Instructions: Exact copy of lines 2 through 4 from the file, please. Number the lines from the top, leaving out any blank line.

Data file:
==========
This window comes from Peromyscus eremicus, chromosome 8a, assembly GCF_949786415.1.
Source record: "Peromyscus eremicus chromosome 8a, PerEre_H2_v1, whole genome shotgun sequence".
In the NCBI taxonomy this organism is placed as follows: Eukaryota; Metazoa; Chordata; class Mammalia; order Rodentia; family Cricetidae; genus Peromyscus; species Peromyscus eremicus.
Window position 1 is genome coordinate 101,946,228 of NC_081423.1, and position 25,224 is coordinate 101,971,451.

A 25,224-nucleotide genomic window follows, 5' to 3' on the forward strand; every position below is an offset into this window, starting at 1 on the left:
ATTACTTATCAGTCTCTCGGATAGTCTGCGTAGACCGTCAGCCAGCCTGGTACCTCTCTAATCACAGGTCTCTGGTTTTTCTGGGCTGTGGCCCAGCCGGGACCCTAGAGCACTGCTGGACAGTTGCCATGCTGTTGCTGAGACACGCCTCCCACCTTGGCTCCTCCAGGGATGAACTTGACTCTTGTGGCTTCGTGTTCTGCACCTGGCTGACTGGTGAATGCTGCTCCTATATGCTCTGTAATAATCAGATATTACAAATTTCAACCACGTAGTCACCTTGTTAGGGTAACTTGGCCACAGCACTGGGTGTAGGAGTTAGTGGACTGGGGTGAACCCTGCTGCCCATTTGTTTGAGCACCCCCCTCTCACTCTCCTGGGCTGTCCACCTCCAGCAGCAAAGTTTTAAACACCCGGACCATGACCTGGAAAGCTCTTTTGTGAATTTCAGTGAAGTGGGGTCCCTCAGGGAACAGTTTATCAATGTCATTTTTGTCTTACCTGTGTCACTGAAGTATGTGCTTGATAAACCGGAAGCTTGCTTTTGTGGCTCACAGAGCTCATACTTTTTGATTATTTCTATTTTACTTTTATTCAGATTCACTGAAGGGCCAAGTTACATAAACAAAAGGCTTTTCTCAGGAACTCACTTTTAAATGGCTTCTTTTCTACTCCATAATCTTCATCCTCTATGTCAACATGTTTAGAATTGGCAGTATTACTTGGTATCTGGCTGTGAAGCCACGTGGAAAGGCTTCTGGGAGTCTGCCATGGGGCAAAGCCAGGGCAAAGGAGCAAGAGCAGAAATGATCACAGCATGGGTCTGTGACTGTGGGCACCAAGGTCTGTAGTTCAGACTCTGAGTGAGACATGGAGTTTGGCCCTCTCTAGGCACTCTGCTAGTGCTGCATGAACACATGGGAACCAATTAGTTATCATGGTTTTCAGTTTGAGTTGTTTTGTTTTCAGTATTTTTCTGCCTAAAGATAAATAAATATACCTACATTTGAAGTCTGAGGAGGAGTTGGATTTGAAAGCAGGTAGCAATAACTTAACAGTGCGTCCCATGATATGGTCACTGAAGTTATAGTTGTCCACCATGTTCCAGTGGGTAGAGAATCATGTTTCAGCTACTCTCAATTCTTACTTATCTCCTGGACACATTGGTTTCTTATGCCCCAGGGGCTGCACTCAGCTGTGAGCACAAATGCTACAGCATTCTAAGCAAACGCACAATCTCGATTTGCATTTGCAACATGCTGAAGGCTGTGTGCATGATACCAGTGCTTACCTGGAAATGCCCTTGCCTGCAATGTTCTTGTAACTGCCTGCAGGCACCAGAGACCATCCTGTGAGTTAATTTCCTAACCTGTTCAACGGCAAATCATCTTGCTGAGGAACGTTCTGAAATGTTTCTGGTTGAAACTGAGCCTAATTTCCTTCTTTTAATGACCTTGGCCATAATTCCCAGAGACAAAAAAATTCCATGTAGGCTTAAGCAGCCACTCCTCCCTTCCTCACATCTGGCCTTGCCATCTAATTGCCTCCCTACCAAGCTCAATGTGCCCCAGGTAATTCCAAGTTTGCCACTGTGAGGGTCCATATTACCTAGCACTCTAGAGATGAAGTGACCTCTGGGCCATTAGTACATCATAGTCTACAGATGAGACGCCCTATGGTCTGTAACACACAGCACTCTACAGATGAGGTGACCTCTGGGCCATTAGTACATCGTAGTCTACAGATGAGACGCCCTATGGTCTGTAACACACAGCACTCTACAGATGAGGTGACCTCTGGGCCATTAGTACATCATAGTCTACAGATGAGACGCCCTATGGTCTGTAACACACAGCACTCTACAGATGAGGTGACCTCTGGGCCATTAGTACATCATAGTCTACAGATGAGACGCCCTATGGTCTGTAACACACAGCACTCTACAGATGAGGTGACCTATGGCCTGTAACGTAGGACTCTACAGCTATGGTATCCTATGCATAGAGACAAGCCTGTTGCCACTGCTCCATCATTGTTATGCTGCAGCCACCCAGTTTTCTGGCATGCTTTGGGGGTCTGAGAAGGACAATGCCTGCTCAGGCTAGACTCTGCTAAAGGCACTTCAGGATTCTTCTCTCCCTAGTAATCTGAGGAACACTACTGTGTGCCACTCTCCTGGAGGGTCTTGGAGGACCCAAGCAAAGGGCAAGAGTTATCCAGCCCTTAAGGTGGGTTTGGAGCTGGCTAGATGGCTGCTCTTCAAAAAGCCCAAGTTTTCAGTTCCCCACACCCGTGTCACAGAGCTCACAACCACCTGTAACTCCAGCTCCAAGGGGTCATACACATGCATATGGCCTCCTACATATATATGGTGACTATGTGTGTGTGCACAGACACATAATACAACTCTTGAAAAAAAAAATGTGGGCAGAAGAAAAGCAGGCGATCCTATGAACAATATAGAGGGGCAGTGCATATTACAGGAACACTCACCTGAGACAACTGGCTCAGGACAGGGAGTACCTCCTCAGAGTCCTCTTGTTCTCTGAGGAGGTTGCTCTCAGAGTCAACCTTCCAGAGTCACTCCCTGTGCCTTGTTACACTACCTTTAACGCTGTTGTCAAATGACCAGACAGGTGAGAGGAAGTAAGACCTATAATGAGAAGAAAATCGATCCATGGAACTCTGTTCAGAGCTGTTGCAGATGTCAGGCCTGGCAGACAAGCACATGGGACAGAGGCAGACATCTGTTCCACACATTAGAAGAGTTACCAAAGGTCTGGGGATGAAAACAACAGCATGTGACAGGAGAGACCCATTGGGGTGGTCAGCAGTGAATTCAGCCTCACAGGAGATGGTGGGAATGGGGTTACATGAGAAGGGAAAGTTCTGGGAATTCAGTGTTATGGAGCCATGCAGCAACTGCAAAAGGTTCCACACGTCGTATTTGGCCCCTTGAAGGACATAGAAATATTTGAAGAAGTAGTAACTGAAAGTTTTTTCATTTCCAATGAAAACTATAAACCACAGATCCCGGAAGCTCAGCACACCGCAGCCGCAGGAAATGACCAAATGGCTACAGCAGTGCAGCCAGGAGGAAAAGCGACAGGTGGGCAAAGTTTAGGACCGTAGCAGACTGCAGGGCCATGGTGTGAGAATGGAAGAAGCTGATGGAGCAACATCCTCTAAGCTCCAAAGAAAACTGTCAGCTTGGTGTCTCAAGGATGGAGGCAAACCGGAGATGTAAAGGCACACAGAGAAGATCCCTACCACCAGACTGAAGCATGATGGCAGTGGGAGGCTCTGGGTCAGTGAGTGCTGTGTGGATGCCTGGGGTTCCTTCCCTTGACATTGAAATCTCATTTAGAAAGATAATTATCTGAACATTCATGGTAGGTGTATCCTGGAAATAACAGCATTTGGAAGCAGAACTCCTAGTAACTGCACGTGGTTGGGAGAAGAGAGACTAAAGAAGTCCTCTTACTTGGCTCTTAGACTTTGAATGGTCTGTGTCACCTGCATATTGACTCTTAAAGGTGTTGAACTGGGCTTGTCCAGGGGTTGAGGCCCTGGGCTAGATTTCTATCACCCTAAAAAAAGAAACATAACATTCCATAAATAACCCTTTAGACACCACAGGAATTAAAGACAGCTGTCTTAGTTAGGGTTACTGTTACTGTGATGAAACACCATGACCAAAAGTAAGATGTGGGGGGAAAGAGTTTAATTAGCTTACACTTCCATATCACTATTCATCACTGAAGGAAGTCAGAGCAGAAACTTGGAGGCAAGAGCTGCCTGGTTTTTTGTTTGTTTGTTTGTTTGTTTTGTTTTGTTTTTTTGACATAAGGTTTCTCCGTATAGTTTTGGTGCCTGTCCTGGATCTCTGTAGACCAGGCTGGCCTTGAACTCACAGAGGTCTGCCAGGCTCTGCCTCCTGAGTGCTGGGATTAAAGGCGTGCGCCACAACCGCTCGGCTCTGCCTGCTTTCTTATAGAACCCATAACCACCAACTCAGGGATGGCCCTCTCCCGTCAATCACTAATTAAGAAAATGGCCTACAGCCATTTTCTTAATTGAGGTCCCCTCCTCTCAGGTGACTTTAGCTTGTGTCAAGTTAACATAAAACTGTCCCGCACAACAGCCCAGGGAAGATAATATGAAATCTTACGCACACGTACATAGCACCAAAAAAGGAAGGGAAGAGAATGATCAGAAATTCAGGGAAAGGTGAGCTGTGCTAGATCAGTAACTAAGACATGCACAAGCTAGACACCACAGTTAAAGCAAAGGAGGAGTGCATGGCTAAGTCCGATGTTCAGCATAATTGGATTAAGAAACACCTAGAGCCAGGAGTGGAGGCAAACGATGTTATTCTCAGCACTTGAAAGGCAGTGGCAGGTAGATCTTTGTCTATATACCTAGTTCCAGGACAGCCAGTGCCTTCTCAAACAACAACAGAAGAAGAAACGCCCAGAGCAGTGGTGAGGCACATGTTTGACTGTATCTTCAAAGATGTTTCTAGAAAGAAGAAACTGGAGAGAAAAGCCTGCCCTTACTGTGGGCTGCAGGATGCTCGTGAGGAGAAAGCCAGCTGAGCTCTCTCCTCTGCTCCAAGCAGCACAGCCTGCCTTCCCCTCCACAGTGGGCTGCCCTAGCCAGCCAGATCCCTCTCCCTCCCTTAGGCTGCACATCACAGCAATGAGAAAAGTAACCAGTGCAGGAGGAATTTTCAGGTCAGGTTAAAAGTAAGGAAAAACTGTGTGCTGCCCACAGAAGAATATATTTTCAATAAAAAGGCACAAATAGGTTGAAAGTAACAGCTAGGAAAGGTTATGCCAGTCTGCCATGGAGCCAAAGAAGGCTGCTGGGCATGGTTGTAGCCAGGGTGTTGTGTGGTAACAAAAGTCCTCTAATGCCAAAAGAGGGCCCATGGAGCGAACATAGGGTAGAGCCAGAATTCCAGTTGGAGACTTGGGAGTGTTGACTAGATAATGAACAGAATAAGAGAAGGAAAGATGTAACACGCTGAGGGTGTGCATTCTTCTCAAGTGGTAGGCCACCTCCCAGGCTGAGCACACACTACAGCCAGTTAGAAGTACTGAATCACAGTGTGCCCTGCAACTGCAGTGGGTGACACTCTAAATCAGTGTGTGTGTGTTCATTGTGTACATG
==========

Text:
Source record: "Peromyscus eremicus chromosome 8a, PerEre_H2_v1, whole genome shotgun sequence".
In the NCBI taxonomy this organism is placed as follows: Eukaryota; Metazoa; Chordata; class Mammalia; order Rodentia; family Cricetidae; genus Peromyscus; species Peromyscus eremicus.
Window position 1 is genome coordinate 101,946,228 of NC_081423.1, and position 25,224 is coordinate 101,971,451.